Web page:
If his enemies were politicians, why would politicians still go after someone who is already down?

I do not know who shot and injured him when he was still in the police force when I last saw him in 1998.  Perhaps, police homicide investigators probing his murder should revisit his old case that reached the court.

From initial reports from my sources in Matnog, Bilyong was shot from behind his head in front of his house, which is near a Highway Patrol Group.

If this were so, why would the rebels still take special interest on a penniless election loser?

If Bilyong were shot near the Highway Patrol Group, why would the shooter/s be too brazen enough to fire shots within the hearing and visual distance of the Highway Patrol Group? Were the shooter/s in cahoots with the Highway Patrol Group? If not, did the Highway Patrol Group pursue the shooter after the shooting? If not, why not?

A lot of times after rebels conduct an operation, they usually claim responsibility right after the fact that, in effect, clears the military. I have yet to hear any claim of responsibility from the rebels for the slaying of Bilyong and their reasons for salvaging him!

If the military reports were true that Bilyong was felled by a bullet from a .45 caliber pistol, was the gun used a “colorum” or a “paltik? If it is, then, the chance of identification of the gunman is next to impossible.

 

GUN’S FINGERPRINT OR DNA

 

If not, then, this government-issued firearm can be matched to the serial number of the gun, which is only issued to a military officer.

In the U.S., and I hope in the Philippines, too, all registered firearms are “test fired” twice. One shell is sent to the owner of the firearm and the other shell with the expended bullets is sent to the FBI.

If the gun is used in a crime, the bullet recovered from the crime scene can be matched to the bullet and the gun formation that the gun manufacturer sent to the FBI, that is, if the recovered bullet is not completely messed up.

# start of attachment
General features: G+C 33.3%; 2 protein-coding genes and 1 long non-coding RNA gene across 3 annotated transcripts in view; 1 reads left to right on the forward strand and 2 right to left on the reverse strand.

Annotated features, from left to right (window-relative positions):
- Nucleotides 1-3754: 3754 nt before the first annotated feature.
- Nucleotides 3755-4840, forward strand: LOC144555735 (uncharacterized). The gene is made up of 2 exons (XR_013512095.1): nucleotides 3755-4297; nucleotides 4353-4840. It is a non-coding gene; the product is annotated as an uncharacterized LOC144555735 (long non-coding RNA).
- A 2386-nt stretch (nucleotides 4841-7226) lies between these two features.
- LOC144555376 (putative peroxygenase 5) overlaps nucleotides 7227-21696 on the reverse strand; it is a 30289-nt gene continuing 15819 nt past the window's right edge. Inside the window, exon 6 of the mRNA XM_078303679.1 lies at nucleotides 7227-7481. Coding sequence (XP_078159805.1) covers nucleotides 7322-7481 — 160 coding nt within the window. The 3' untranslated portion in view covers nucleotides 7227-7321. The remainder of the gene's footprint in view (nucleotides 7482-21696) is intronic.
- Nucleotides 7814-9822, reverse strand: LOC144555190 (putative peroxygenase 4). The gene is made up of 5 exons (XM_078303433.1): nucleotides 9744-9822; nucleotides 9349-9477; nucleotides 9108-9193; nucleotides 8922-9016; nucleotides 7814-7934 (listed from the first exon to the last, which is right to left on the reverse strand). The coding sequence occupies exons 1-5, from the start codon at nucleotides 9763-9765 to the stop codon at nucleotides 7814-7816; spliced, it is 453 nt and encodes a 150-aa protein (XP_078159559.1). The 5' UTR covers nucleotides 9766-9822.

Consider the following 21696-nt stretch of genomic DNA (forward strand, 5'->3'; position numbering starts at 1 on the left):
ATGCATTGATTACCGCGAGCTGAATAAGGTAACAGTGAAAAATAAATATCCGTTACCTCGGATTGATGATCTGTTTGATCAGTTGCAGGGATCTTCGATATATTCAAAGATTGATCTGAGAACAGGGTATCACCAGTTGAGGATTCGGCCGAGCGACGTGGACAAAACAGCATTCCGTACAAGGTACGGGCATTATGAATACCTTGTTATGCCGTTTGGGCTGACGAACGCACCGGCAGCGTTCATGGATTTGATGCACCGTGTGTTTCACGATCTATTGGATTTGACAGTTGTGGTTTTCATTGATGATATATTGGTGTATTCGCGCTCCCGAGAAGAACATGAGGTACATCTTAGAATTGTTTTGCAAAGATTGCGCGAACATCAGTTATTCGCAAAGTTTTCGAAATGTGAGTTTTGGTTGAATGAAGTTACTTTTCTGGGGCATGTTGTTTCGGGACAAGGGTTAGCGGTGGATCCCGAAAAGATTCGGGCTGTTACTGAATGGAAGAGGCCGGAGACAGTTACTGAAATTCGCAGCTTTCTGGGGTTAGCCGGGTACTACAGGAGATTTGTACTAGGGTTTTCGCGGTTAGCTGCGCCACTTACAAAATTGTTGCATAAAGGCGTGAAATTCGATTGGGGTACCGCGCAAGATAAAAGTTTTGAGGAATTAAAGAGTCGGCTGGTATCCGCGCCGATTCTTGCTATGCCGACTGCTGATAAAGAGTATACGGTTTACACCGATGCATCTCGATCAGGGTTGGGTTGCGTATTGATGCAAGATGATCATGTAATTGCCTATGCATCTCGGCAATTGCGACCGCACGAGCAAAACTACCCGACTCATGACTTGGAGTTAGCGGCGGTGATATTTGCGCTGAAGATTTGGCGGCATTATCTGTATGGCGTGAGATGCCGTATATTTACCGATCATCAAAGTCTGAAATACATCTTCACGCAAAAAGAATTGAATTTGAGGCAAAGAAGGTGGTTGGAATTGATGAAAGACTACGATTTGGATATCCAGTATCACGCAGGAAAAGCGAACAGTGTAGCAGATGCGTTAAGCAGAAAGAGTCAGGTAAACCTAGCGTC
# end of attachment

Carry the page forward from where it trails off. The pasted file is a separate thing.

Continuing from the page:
A Filipino American friend, who is also a gun owner, told me, when manufactured, gun’s “rifling impressions” (the inside of the barrel where bullets pass through) are different from another gun of the same make. Although, built by the same factory, using the same machine and material, the gun’s “firing pin and shell ejector mechanism” are also unique from another gun, and are the equivalent of the gun’s fingerprint or DNA.

If only the shell casing is recovered near the crime scene, gun matching is still possible as the gun leaves very distinct marks on it. The ballistic investigation will focus on the firing pin and shell ejector mechanism.

But if the slug was recovered from the body, then, the investigator can compare it with the rifling impression from the gun’s barrel.

I hope the Philippine government has an airtight inventory of firearms in its database that should make it easy for homicide investigators to trace the owners of firearms used by hired killers.

As I told my relatives, if they happen to have a gun, like Bilyong, who was in the police service, they have to be doubly careful in leading their way of life as their enemies would not be confronting them face to face but would attack them from behind to even things up. And they should always pray.

Goodbye, Bilyong! May you rest in peace! (lariosa_jos@sbcglobal.net)